Consumers who want to know about the origin of their basmati rice can read about the lush, green foothills of the Himalayas depicted on product packaging. The reality appears far less appealing. 


Coming from the Punjab region of India, the famous Basmati rice is being consumed worldwide. Farmers in the region use pesticides, chemicals and fertilisers, to meet the growing demand – and to be able to provide for their families. As a result, the rivers and groundwater have become heavily polluted and tens of thousands of people are suffering from cancer, miscarriages and birth defects.



The heart of this transmedia project is an interactive documentary especially made for mobile phones (but accessible on other devices as well) about the lives of people in a small town in Punjab called Mari Mustafa.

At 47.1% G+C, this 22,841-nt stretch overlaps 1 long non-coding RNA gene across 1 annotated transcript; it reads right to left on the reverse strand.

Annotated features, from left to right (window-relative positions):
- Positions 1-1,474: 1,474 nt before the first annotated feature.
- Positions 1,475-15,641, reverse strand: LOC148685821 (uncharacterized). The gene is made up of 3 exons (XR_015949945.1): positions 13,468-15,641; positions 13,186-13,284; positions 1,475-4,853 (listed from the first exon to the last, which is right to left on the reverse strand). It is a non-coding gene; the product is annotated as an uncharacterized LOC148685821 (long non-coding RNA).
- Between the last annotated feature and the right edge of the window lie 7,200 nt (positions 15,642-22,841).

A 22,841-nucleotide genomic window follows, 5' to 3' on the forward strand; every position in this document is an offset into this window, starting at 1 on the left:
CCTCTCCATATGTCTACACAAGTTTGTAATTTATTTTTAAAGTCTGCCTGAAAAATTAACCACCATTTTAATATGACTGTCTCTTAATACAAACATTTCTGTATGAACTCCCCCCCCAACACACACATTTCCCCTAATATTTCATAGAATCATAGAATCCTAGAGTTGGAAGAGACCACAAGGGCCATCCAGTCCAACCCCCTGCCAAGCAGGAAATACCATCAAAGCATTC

Lighthouse Reports  / Adriane Ohanesian / Hanna Sistek

Lighthouse Reports / Klaas van Dijken

Adriane Ohanesian

Lighthouse Reports / Klaas van Dijken

Edit / Color grading / Adriaan de Koning

Klaas van Dijken / Ludo Hekman / Adriane Ohanesian / Hanna Sistek

Development / Michiel van der Ros
Daan Heuvingh

Studio Sugarfree

Financial Partners

The European Journalism Centre (EJC) 
Google Digital News Initiative (Google)
Free Press Unlimited Postcode Loterij Fonds voor journalisten


El precio del arroz basmati
El País (Spanish)

Tödlicher Reis
Die Welt (Germany)

Witte rijst met een donkere rand
National Geographic (Netherlands)

Hoe basmatirijst India ziek maakt
Trouw (Netherlands)

Aan basmati zit een luchtje
Algemeen Dagblad (Netherlands)

De ware uitwassen basmatimythe nu zichtbaar
HP/De Tijd (Netherlands)

Basmatiboeren lijden opvallend vaker aan kanker
Knack (Belgium)

Basmatiens bakside: Et døende Punjab
Agenda Magasin (Norway)

I Punjab känner alla det vita risets mörka baksida
HBL (Finland)